The psychological scars will remain for a long, long time to come, even as FEMA trailers relocated the last residents of what was once downtown to trauma-rehabilitation centers and experimental open-air asylums in cordoned-off parkland. How will Cleveland ever recover?

Well, there’s that Paul McCartney concert. But for those of you without that kind of money, Cinema on the Square is back again, to spirit us away from awful reality and help us overcome memories of carnage that we can never unsee.

Sunday, July 24, 2016

Shouldn’t Trump have accepted the nomination here as well? MonsterFestMania, July 29 and 30 in Akron


Event preview by Charles Cassady, Jr.

San Diego Comic-con is in full swing right now. But if you are reading this, you're probably not there. You're probably still stuck in the Cleveland area, with your own lonely action-figure collection and Hollywood fantasy/sci-fi/horror discs, and VHS tapes. Airfare to San Diego Comic-Con is quite outside your budget - not to mention admission at the door. You probably can barely afford to leave your parents' basement where you've been living for the last 30 years, like a forgotten Ariel Castro hostage in a state of Rust Belt permanent-recession squalor and minimum-wage poverty. A life in which the louche thrills of scary movies and canonical Bela Lugosi/Boris Karloff B-programmers emceed by Big Chuck were the only reliable escape.

No, even if you did sell a kidney or something to get money, San Diego Comic-Con would probably turn you away at the door anyway, just for being a homely Ohioan, not worthy of entry in a southern California public event. That Wonder Woman cosplay outfit is not fooling anybody.

But wait! There is a ray of hope for lonely genre fans here in flyover-land, and it resides in Akron.

Friday, July 22, 2016

Star Trek Beyond

By George M. Thomas

Capt. Kirk (Chris Pine), center, Ensign Chekov (Anton Yelchin) and Lt. Sulu 
fight a mysterious alien in STAR TREK BEYOND.
STAR TREK BEYOND is a straight forward, thrilling action adventure featuring gorgeous visuals and very little of what made original fans of the TREK series geek out.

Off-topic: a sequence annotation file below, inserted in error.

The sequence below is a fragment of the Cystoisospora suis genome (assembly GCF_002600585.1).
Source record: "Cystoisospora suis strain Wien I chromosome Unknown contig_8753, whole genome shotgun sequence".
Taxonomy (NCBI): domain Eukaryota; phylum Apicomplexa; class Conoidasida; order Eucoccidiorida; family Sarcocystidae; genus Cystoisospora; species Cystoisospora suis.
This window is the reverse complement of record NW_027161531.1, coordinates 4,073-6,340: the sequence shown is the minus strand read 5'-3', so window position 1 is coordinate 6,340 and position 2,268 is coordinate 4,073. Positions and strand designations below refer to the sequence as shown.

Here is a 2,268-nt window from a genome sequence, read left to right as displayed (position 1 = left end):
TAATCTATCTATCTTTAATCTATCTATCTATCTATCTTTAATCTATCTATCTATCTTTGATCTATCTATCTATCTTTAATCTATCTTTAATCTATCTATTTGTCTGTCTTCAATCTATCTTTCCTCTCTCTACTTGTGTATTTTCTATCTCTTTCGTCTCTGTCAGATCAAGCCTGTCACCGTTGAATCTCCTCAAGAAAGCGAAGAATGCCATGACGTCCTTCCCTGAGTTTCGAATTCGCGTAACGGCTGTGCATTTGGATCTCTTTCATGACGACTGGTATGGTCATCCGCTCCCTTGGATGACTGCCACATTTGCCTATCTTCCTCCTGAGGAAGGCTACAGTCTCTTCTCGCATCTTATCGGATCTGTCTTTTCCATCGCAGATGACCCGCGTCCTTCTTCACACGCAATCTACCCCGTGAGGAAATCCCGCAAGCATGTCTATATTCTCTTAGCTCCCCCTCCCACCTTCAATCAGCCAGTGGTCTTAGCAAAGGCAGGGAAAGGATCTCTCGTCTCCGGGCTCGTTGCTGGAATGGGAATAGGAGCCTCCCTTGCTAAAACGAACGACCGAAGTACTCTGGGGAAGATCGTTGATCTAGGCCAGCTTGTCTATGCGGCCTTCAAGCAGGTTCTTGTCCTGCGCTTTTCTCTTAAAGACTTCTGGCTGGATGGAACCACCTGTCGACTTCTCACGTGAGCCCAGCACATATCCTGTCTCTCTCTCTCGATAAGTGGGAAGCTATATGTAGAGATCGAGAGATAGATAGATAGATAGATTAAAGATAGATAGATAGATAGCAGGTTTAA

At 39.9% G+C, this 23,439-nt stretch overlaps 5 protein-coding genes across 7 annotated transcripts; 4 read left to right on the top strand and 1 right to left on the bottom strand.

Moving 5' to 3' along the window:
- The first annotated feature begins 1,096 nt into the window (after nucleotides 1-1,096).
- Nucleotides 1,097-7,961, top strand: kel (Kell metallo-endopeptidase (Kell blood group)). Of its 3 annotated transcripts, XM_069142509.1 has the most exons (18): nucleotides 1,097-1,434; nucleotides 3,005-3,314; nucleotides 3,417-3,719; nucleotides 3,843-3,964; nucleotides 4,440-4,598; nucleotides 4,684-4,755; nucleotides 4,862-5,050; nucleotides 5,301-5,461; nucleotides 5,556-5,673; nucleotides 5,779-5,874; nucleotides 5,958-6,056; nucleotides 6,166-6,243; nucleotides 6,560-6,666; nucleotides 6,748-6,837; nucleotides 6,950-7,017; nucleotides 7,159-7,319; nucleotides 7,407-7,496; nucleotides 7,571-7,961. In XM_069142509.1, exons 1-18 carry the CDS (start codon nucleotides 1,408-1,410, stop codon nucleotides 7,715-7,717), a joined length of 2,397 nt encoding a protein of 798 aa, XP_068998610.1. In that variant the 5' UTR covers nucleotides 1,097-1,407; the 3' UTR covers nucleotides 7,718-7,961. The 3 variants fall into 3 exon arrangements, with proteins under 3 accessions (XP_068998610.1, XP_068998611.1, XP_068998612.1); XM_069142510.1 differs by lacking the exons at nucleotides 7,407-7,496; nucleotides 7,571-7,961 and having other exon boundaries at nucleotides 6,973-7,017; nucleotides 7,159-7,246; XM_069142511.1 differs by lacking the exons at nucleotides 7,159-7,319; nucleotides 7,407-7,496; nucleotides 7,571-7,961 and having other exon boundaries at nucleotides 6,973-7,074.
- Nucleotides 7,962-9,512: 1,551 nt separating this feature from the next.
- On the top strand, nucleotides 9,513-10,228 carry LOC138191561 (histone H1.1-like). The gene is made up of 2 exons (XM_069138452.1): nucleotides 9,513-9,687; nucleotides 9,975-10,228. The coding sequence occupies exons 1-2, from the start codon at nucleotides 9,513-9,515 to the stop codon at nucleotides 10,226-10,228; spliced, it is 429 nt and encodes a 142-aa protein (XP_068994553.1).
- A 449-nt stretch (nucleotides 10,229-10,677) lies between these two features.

Directed by Justin Lin, who helmed several of the FAST AND FURIOUS films, from a script by Simon Pegg (who also plays engineer Montgomery Scott) and Don Jung, it possesses its own charms that those who hold a blasé attitude about this iconic franchise that is currently celebrating year 50 will find attractive.

First of all it gushes with action, with few moments bogging it down and it deftly balances it with humor. It’s by far the most balanced Star Trek film since STAR TREK IV: THE VOYAGE HOME in that every character is given something substantive to do.  

Thursday, July 21, 2016

Win tickets to see 'Batman: The Killing Joke' on the big screen at Cinemark Mansfield

Fathom Events, Warner Bros. and DC Comics invite you to a special event, BATMAN: THE KILLING JOKE! For your chance to win a pair of Cinemark Mansfield Theatre tickets valid July 25, enter here - http://tinyurl.com/jfo9yd2
 
Based on the acclaimed DC Comics graphic novel, take a journey into the dark psyche of the Clown Prince of Crime.

To purchase tickets, please visit www.fathomevents.com/event/batman-the-killing-joke/buy or participating theater box offices. #TheKillingJoke

Wednesday, July 20, 2016

Lucha Mexico (opens in Cleveland July 22nd at the Capitol Theatre and on VOD)



[LUCHA MEXICO opens in Cleveland on Friday July 22nd exclusively at the Capitol Theatre. Also available on VOD.]

Review by Bob Ignizio

It's always fascinating to me when a documentary takes an unexpected turn. That's certainly the case in filmmakers Alex Hammond and Ian Markiewicz' LUCHA MEXICO. In this case, the turn proved tragic for two of the film's subjects who died during filming. Another two subjects given less screen time evidently passed away before the film was edited and released, as well. To preserve the film's impact, that's all the details I'll give. Regardless, it goes to underscore that wrestling, whether in Mexico or the U.S.A., may be scripted and choreographed, but it's still an extremely dangerous profession. And not all of the danger is in the ring.